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Symposium 3: Usability of EEG to derive functional brain networks: applications in epilepsy
11:00am - 12:20pm
Session Chair: Serge Vulliemoz
Session Chair: Pieter van Mierlo
Location: Room A-003
11:00am - 11:10am
Usability of EEG to derive functional brain networks: applications in epilepsy
1University Hospital Geneva, Switzerland; 2University of Geneva, Geneva, Switzerland; 3Katholieke Universiteit Leuven, Leuven, Belgium; 4UMC Utrecht Braincenter, Utrecht, The Netherlands; 5UCL Institute of Child Health, London, United Kingdom
Session chair: Prof. Serge Vulliemoz
Reason for choosing this topic: There is increasing evidence about the usefulness of functional brain connectivity to help diagnose epilepsy, to localize the epileptogenic focus or to unravel brain mechanisms that impact the patient’s life. However, these techniques have limitations and are currently not used in clinical practice. In this session we want to emphasize the methodologies that are used to calculate the functional connectivity pattern, define the added value of functional brain networks derived from EEG signals and discuss important issues in this field to pave the way for their implementation in clinical practice.
11:10am - 11:25am
Network connectivity abnormalities in pediatric Epilepsy: (trying to) separate transient from longer term network abnormalities
UCL Great Ormond Street Institute of Child Health, United Kingdom
Functional MRI has been used increasingly to characterize brain networks in epilepsy and typically shows patterns of decreased connectivity within and increased connectivity between intrinsic cognitive networks (ICN), which in turn has been shown to be associated with cognitive performance. At the same time we know that focal epilepsy is associated with networks that show enhanced connectivity and produce periods of high EEG synchronicity in the form of epileptic discharges which can have a transient impact on cognition and cognitive networks. We have used simultaneous EEG and fMRI to try to tease apart the transient and longer term connectivity differences between focal epilepsy patients and controls. Perhaps surprisingly, ICNs are commonly perturbed by epileptic discharges arising from different brain areas and they explain a large degree of ICN connectivity abnormalities. Functional connectivity measured with fMRI is therefore very sensitivity to transient epileptic activity.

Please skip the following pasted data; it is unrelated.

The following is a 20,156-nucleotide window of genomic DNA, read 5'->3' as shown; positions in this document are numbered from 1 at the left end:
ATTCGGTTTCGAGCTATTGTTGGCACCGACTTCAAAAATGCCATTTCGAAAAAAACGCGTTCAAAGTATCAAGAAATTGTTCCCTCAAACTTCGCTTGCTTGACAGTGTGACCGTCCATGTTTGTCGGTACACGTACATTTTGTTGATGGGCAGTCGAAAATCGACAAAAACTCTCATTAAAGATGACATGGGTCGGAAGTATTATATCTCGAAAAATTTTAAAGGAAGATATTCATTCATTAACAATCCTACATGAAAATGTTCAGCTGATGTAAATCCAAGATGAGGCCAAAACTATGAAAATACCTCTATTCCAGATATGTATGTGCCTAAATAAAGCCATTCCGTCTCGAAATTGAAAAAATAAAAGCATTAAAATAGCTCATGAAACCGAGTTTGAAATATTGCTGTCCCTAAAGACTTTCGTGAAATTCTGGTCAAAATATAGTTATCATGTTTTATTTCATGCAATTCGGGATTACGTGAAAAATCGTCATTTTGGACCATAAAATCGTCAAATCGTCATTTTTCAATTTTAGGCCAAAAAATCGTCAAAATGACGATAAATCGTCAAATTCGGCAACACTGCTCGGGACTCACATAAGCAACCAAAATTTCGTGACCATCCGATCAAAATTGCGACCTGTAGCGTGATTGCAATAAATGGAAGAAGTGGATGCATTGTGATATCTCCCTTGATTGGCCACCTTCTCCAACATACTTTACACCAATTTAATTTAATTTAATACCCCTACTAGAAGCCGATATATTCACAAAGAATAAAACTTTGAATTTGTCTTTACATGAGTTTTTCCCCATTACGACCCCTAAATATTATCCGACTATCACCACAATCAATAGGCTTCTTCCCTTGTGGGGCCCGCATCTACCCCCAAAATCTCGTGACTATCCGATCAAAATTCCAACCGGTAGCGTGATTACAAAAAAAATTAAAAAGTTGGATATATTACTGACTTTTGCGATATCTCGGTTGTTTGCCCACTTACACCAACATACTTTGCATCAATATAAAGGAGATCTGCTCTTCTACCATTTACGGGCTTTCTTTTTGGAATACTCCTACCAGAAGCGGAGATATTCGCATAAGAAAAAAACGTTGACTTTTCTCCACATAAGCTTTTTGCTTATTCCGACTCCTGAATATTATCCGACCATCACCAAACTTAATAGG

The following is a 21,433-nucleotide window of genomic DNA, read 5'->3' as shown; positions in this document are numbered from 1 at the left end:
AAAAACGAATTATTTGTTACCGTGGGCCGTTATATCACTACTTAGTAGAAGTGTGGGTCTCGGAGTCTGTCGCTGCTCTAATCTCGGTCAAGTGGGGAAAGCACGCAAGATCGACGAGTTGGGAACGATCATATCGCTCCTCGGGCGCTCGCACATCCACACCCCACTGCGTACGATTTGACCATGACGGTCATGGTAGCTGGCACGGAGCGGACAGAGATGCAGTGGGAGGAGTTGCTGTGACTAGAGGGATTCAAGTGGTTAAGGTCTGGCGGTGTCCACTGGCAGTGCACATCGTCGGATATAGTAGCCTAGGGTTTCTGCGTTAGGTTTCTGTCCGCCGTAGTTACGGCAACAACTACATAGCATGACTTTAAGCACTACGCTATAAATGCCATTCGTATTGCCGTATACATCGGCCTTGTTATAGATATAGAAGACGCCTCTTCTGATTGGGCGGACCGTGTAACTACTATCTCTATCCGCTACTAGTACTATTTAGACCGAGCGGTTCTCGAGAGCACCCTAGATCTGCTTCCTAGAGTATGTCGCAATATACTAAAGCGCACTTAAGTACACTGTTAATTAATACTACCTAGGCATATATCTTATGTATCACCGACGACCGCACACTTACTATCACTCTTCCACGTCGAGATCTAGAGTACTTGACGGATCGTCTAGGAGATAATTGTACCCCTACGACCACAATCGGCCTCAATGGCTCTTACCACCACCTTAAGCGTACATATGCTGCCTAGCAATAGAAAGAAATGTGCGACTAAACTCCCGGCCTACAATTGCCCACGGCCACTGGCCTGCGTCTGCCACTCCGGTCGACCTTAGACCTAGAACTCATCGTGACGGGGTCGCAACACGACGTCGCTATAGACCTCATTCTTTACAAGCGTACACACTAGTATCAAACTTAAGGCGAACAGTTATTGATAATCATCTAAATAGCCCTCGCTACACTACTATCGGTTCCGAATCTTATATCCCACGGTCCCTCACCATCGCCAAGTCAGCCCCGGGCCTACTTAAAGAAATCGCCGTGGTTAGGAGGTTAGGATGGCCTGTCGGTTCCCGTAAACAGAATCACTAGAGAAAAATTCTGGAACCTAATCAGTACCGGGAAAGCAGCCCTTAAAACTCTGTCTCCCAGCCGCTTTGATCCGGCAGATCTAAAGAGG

11:25am - 11:40am
High frequency oscillations and high frequency functional network characteristics in the intraoperative electrocorticogram in epilepsy
University Medical Center Utrecht, Netherlands, The
High frequency oscillations (Ripples: 80-250Hz, Fast Ripples (FR): 250-500Hz) are novel biomarkers for epileptogenic tissue. The pathophysiology suggests enhanced functional connectivity within FR-generating tissue. Our aim was to determine the relation between brain areas showing FRs and ‘baseline’ high frequency functional network characteristics. We compared the Eigenvector Centrality between channels that did and did not show events in epilepsy patients. We found functional isolation in the gamma-band and a suggestion of functional integration in the FR-band network of channels covering epileptogenic tissue. ‘Baseline’ high-frequency network parameters might help intra-operative recognition of epileptogenic tissue without the need for waiting for events.
11:40am - 11:55am
Sub-second fluctuations of functional brain networks in epilepsy
1KU Leuven, Belgium; 2imec, Leuven, Belgium; 3University of Oxford, UK
<p>The brain is a complex system of neuronal populations, which establish functional connections during task execution and at rest. BOLD fMRI allows studying the spatial properties of these functional networks; however, it cannot reveal fast interactions which are needed to explain sub-second neural processing. Recent studies have shown that Hidden Markov Modelling (HMM) of MEG data can reveal consistent patterns of brain states fluctuating at small time scales. In this talk we will show that HMM analysis of EEG reveals a rich collection of such fast transient networks. Moreover, we investigate the BOLD correlates of these networks using simultaneously recorded fMRI data. Finally, we extend this methodology to epilepsy patients and characterize fast interactions between resting-state networks during interictal activity.</p>
11:55am - 12:10pm
Directed functional brain networks derived from EEG: methodology and application to epilepsy
University of Geneva, Switzerland
Directed functional brain connectivity has been shown useful to localize the seizure onset zone in refractory epilepsy patients from intracranial EEG. In this presentation this methodology is extended so it can be applied to scalp EEG. First EEG source imaging is performed and later Granger causality measures such as the partial directed coherence and directed transfer function are calculated to unravel the network at source level. The proposed method is used to successfully localize the seizure onset zone from clinical EEG recordings in 23 patients. Furthermore, we show the capability of the method to classify 20 left from 20 right temporal lobe epilepsy patients based from the networks derived from high density EEG acquired during resting state.